Hank Mullins, a faculty member for nearly 30 years in the Department of Earth and Environmental Sciences in the College of Arts and Sciences (A&S), passed away in July at age 69. Mullins grew up in the Hudson Valley village…
Near East Foundation makes historic move to Syracuse University
Syracuse University and the Near East Foundation (NEF) have announced a historic affiliation that joins the national research university with the oldest nondenominational international development organization in the United States. The affiliation brings together SU’s rich mix of academic programs, institutes and other resources with NEF’s 95 years of experience in social and economic development to find creative solutions to the challenges of vulnerable communities in the Middle East and Africa.
NEF has relocated its headquarters to the SU campus in Syracuse while remaining an independent organization. This unprecedented affiliation between a major higher education institution and an international nonprofit development organization places SU and NEF at the cutting edge of innovative philanthropic partnerships.
SU Vice Chancellor and Provost Eric F. Spina points out that the University’s new relationship with NEF is both natural and deeply reciprocal. “We know, as NEF does, that the challenges facing communities across the Middle East and Africa are complex, demanding cross-sector collaboration to address them,” Spina says. “NEF’s presence on the SU campus will facilitate precisely that, stimulating mutually beneficial engagement between our faculty—which already has extensive interests and expertise in those regions—and the foundation’s existing community of experts. At the same time, we will create extraordinary opportunities for our students to test what they learn by tackling global issues in their local contexts.”
Violet Jabara Jacobs, a longtime NEF donor and friend, facilitated this affiliation with a $3 million endowment gift. “Her gift is a vote of confidence for this new phase of NEF’s journey,” says Shant Mardirossian, NEF chairman. “We all are grateful for her support.”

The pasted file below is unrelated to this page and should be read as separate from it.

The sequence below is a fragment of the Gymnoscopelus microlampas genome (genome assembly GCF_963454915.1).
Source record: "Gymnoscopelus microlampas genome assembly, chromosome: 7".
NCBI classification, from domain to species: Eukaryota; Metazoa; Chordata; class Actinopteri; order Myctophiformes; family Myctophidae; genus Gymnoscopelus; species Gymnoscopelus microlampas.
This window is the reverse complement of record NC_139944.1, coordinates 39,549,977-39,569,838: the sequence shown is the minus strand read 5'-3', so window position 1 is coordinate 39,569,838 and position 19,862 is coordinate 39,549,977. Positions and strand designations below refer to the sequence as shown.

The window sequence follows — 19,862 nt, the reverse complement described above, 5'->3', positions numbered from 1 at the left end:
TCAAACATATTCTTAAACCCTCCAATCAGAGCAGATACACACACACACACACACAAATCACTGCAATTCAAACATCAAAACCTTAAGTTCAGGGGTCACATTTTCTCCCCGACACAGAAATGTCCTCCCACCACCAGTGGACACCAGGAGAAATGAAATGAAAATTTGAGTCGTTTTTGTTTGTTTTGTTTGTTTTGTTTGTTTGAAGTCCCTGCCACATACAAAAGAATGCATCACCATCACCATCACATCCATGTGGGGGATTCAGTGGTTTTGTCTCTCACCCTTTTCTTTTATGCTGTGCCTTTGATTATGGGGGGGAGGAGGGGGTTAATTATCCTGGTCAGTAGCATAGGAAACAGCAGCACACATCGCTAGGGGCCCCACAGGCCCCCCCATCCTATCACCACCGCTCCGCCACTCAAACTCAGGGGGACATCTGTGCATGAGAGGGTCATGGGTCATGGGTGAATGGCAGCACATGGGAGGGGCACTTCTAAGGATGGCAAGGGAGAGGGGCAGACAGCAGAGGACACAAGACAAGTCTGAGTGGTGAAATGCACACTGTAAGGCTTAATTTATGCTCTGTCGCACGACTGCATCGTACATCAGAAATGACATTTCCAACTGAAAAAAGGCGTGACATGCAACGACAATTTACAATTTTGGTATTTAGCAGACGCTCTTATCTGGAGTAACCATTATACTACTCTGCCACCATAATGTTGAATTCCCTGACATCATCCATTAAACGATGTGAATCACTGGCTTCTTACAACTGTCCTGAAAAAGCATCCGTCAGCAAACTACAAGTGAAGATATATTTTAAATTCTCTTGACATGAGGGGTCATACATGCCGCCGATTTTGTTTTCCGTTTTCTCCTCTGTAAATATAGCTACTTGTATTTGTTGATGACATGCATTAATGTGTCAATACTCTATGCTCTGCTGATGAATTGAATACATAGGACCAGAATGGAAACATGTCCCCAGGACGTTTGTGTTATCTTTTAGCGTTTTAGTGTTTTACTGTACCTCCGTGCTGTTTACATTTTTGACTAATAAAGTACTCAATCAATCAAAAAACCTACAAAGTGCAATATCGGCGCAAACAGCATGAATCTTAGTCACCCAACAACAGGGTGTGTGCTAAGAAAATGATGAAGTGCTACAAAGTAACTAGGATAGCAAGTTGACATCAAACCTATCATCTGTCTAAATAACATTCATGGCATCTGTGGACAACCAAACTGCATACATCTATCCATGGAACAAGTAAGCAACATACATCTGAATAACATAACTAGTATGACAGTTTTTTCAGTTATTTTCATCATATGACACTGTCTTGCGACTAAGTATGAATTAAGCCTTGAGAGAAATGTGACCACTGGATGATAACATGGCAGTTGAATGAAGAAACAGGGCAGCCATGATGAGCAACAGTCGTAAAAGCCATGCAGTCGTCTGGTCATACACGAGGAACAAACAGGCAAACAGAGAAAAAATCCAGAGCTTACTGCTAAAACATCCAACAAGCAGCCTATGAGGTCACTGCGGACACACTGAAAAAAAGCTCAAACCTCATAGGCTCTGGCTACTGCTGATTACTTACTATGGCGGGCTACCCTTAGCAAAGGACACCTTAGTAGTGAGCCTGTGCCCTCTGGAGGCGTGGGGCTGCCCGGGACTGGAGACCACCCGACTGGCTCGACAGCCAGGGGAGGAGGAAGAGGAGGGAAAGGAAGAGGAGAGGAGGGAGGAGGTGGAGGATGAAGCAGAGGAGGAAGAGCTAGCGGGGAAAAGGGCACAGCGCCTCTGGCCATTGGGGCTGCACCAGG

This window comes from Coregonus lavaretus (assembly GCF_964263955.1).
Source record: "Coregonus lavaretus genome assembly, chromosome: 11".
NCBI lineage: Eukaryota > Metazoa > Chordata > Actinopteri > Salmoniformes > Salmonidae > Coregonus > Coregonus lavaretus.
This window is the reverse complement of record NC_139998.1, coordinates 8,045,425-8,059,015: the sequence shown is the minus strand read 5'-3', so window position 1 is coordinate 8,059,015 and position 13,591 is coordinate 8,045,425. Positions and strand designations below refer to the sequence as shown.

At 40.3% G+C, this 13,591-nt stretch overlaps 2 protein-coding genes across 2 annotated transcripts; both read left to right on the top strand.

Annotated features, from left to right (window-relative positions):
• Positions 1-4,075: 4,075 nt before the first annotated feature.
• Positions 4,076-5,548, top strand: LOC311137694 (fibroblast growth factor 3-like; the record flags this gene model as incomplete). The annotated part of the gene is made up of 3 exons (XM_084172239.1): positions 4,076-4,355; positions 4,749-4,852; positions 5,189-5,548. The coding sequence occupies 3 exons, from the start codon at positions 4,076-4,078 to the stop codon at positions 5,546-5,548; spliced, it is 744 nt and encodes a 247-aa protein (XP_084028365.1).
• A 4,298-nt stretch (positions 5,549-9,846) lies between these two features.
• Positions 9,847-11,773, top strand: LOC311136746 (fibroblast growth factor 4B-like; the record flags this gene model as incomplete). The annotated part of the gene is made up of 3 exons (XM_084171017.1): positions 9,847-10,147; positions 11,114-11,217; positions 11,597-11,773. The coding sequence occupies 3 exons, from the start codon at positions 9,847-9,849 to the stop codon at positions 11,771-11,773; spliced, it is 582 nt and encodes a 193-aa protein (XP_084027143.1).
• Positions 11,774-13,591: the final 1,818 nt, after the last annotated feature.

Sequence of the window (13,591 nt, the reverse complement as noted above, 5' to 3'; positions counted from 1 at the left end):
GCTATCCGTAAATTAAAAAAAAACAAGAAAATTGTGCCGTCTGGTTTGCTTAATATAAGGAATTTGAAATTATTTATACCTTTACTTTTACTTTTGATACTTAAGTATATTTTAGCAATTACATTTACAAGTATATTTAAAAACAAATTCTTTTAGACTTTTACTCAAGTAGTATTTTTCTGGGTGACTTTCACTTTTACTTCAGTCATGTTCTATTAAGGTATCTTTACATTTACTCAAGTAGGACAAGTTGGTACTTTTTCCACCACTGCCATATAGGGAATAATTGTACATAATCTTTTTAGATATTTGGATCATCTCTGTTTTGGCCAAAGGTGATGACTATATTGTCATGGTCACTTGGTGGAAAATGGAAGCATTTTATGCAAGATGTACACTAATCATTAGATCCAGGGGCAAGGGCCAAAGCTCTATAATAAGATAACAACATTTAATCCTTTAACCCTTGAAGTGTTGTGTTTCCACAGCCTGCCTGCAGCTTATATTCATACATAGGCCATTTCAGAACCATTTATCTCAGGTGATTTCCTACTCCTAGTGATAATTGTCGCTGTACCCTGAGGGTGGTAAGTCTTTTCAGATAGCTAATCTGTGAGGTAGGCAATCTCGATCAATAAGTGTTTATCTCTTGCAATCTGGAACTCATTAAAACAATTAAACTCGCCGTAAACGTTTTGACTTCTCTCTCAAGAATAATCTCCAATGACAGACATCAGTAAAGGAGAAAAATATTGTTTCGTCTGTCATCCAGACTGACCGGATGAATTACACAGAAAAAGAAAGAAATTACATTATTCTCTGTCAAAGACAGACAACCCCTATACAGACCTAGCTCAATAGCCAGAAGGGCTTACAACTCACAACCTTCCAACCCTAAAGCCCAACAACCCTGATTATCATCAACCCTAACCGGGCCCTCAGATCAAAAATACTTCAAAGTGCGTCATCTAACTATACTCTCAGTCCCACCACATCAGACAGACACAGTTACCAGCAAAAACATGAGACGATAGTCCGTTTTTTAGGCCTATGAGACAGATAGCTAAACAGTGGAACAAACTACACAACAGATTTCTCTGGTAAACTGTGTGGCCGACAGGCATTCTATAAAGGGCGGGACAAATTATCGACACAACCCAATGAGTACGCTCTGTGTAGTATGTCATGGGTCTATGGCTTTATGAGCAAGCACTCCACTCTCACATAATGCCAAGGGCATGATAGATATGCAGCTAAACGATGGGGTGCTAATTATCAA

Mardirossian also commended William Sullivan, assistant dean at the Maxwell School of Syracuse University, and Alex Papachristou, NEF’s outgoing president, for their vision and tireless effort to make this affiliation a reality. And he welcomes Johnsie Garrett as vice chairman of the board, extending a long tradition of leadership from the Dodge family.
Founded 95 years ago, NEF pioneered large-scale humanitarian relief from 1915-30, providing relief to Armenians, Greeks and Assyrians facing persecution during the disintegration of the Ottoman Empire, and community-based economic development from 1930 until today. NEF’s work served as a model for social and economic development institutions around the world, including the U.S. Agency for International Development, the Peace Corps and the United Nations Development Program. Today, NEF works in the Middle East and Africa to improve conditions of vulnerable communities confronting the effects of chronic poverty, conflict, migration and climate change. These communities include marginalized social groups (young people in Morocco’s peri-urban slums and residents of “poverty pockets” in rural Jordan); villages isolated by their environment (Berbers in Morocco’s Atlas Mountains, Malians facing an encroaching desert, Egyptian farmers relocated from the Nile Delta and rural Armenians cut off from economic opportunity); and people affected by conflict (Palestinians in the West Bank, Iraqis in Jordan and Darfurians in central Sudan).